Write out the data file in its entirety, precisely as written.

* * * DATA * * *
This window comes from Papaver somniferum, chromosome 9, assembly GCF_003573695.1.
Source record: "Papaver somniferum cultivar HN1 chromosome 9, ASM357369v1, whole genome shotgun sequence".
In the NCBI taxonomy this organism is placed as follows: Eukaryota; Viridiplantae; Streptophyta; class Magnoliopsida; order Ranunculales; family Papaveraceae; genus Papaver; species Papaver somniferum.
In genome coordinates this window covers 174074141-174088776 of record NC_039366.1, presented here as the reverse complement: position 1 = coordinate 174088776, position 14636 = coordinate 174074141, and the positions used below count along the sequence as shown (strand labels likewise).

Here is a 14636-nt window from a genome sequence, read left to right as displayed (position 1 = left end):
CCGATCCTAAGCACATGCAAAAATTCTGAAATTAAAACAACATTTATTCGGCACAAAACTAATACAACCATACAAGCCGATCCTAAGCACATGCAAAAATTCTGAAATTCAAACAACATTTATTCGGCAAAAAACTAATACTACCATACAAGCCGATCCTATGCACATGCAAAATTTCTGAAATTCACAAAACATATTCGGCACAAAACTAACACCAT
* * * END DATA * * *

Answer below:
This window comes from Papaver somniferum, chromosome 9, assembly GCF_003573695.1.
Source record: "Papaver somniferum cultivar HN1 chromosome 9, ASM357369v1, whole genome shotgun sequence".
In the NCBI taxonomy this organism is placed as follows: Eukaryota; Viridiplantae; Streptophyta; class Magnoliopsida; order Ranunculales; family Papaveraceae; genus Papaver; species Papaver somniferum.
In genome coordinates this window covers 174074141-174088776 of record NC_039366.1, presented here as the reverse complement: position 1 = coordinate 174088776, position 14636 = coordinate 174074141, and the positions used below count along the sequence as shown (strand labels likewise).

Here is a 14636-nt window from a genome sequence, read left to right as displayed (position 1 = left end):
CCGATCCTAAGCACATGCAAAAATTCTGAAATTAAAACAACATTTATTCGGCACAAAACTAATACAACCATACAAGCCGATCCTAAGCACATGCAAAAATTCTGAAATTCAAACAACATTTATTCGGCAAAAAACTAATACTACCATACAAGCCGATCCTATGCACATGCAAAATTTCTGAAATTCACAAAACATATTCGGCACAAAACTAACACCAT